When do you call it quits?

Discussion in 'Face Plant' started by Colorado Ron, Aug 21, 2012.

  1. slide

    slide A nation with a future

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    Oh, why? Do you mean you get old and then you are sure you will die riding a bike? If so, what age is the cutoff when this kicks in?
    #81
  2. perterra

    perterra -. --- .--. .

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    Nah, you get old and you are sure you are gonna die. You suddenly realize you are not an immortal. :lol3 Once you get a couple of kids and decide you want to hang around and see them grow up. Has less to do with a motorcycle than a life style. I knew a lot of folks who thought 80 mph wheelies were fun, once they have a couple of little ones they may still think it's fun but their prioritys change to making sure their kids have a better life than they did.

    If you dont fall into that category dont sweat it, but dont be so quick to judge those who do. Read around, lot of folks got out of it for awhile but once they got kids out of the way they re-entered the sport. Nothing at all wrong with that, what I think is really stupid is when someone gets a feeling they want to leave it behind and someone tries to convince them they should continue. Nobody knows what they should or shouldnt do but them,
    #82
  3. slide

    slide A nation with a future

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    I'm not judging; I'm inquiring. You seem to be conflating age with responsibilities, though. I can not only see, but sympathize that once you have dependents, you can't be irresponsible with your life or health because you assumed that responsibility voluntarily.

    All things have trade offs. There is a great deal of joy in family, but also you can't be both a family man and the bar hopping wheeling doing man of freedom. You recognize that your death doesn't affect you nearly as much as it now affects your loved ones. You becoming disabled is even worse because now you move from being an asset to your loved ones and become a liability - some pathetic basket case leaching them out of the wealth they'd need to live a decent life.

    No, I think I get it, but it's not age. It's family.
    #83
  4. perterra

    perterra -. --- .--. .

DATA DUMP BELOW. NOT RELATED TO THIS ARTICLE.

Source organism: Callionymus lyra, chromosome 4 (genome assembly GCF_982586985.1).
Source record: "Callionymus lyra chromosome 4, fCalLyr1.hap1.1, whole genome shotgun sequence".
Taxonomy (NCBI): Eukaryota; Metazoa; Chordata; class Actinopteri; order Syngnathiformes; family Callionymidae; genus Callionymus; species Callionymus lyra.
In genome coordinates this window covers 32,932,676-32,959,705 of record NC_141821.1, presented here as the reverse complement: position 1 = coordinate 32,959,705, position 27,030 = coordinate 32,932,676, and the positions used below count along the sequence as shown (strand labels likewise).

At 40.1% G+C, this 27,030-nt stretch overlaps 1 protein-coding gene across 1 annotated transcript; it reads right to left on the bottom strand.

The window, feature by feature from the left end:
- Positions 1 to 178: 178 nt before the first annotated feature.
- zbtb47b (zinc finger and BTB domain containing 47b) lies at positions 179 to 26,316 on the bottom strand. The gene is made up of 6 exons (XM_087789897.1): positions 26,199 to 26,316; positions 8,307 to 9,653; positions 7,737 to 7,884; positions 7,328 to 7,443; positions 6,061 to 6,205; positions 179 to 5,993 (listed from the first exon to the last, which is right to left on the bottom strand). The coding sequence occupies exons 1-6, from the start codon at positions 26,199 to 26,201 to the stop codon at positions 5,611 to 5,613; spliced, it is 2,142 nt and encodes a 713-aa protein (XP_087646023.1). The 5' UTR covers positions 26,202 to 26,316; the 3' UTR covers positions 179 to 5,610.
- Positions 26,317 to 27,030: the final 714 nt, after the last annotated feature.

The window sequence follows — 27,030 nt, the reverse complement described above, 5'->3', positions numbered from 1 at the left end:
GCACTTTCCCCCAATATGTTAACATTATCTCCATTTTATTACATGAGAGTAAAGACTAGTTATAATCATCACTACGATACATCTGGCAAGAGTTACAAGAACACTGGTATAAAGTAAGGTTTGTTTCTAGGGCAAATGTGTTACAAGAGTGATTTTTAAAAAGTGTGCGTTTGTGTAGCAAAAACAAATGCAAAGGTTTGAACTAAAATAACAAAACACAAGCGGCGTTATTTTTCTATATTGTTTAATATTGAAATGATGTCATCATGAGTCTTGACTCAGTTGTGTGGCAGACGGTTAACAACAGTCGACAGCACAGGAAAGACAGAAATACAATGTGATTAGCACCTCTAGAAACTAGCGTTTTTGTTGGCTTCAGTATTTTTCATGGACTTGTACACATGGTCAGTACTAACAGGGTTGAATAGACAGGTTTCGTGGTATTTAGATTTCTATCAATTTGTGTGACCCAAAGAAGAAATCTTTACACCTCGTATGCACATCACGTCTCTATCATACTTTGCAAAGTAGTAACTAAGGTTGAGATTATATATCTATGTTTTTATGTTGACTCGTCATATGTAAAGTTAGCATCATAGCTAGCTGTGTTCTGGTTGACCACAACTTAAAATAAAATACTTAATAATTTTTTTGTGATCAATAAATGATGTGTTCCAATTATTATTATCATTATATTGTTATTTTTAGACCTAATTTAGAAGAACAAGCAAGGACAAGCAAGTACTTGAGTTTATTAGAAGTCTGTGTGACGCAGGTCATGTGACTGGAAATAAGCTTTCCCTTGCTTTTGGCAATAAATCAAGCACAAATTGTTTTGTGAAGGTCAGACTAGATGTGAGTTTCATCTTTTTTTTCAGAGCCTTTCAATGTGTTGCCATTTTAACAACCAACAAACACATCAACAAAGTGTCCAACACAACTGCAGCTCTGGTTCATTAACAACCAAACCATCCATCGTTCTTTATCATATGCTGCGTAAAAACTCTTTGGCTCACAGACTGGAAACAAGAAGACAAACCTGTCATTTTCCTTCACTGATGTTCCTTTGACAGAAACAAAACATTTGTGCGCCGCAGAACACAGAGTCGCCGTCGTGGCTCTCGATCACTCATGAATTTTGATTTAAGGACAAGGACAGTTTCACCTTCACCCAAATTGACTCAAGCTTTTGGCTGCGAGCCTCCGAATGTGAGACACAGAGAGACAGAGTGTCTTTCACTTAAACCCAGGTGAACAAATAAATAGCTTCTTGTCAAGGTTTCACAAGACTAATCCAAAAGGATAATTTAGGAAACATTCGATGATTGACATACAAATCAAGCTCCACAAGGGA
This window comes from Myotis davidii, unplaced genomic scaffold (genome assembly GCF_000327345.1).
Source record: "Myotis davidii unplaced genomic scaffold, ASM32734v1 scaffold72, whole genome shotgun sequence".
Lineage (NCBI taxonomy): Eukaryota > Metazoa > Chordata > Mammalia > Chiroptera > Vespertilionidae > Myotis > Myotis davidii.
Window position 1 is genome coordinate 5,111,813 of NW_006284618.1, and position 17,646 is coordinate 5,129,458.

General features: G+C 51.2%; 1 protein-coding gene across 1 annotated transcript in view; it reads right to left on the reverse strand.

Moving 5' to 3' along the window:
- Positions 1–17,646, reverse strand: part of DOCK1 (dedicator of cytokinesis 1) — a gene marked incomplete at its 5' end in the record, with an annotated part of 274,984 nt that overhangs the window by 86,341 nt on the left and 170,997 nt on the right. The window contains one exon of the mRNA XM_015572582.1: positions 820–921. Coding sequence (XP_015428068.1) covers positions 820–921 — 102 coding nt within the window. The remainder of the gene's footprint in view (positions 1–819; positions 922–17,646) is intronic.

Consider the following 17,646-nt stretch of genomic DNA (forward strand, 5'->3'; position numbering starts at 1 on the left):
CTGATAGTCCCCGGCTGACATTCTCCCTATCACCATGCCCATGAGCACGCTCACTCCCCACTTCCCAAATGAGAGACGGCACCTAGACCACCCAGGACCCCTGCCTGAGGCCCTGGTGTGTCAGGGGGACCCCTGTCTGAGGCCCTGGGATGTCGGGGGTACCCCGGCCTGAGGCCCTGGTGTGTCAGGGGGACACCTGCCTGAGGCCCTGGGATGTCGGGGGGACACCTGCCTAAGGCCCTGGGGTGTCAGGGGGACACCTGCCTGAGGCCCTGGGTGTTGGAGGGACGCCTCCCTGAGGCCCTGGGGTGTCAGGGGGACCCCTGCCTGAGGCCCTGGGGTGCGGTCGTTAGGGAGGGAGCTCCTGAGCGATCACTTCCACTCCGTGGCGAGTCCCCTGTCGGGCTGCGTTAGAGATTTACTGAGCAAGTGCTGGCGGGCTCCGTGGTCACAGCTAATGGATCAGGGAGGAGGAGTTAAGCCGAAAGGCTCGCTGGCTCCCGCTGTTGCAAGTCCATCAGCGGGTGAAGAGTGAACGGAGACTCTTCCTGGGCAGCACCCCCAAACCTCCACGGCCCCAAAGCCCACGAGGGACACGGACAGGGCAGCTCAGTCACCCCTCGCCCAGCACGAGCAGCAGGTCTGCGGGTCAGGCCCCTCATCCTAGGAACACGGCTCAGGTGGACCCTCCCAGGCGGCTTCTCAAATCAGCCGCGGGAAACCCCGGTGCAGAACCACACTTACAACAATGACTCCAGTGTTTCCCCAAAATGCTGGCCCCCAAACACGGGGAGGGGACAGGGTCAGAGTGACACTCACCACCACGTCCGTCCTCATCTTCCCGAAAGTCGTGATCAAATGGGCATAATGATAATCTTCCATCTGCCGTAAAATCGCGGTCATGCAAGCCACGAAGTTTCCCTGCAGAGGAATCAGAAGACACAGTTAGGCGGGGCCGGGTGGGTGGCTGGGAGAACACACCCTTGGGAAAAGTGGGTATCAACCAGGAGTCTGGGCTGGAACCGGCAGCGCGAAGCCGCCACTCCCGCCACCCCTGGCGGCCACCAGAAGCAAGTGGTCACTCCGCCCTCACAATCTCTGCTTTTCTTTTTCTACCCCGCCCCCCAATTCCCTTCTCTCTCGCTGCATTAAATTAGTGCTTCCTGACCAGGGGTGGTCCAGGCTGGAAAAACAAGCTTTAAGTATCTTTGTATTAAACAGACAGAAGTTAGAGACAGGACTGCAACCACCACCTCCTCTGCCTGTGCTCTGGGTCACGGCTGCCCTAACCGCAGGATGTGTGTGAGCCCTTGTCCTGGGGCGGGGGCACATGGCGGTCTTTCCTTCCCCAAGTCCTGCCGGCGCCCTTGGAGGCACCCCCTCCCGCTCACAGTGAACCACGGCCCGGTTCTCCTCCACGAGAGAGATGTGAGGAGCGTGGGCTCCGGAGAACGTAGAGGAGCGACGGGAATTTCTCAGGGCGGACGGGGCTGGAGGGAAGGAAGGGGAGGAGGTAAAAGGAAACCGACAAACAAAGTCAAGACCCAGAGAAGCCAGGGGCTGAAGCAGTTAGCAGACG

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    Hopefully the family isnt too early though. :lol3 I've known 16 year old Dads who didnt recognize it, but I've known some 30 year olds with the same problem.
    #84
  5. HunSolo

    HunSolo Mad Monk Supporter

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    Ron, I love everything about this story except the trashed bike. Your wife and daughter apparently getting a preview is really thrilling. Would you mind elaborating on the 'pile of feathers?' You must have given that a thought or two. What do you think happened there?

    Glad you're OK. Trust your instincts.
    #85
  6. 2handedSpey

    2handedSpey bunned

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    Fwiw & the grammar police... It's spelled "Endo'd" which is short for "end over end." thank you Kaptain Kosmo from BMXaction cir. 1983.


    Thank you. Feel free to Indoed all you want. I've said my peace.


    :freaky
    #86
  7. Forde

    Forde Been here awhile

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    i of course have other things in my life but bikes are a major part of it and something i share with most of my friends.

    earlier is just anytime, i dont know/care really. when my time comes it comes. i just want to have spent my time before that doing stuff i love! if i quit bikes then when my time comes itll just be something else.

    and yeah ive been in a very serious bike accident so aware of the risks.

    sure you could give up bikes. but anything could happen at anytime. you could be in a accident at work or travelling to work in a car. you could get a disease, be assaulted by robbers who beat you up and leave you disabled, the list goes on forever.

    it just seems so morbid and negative to give up something you love in case something happens.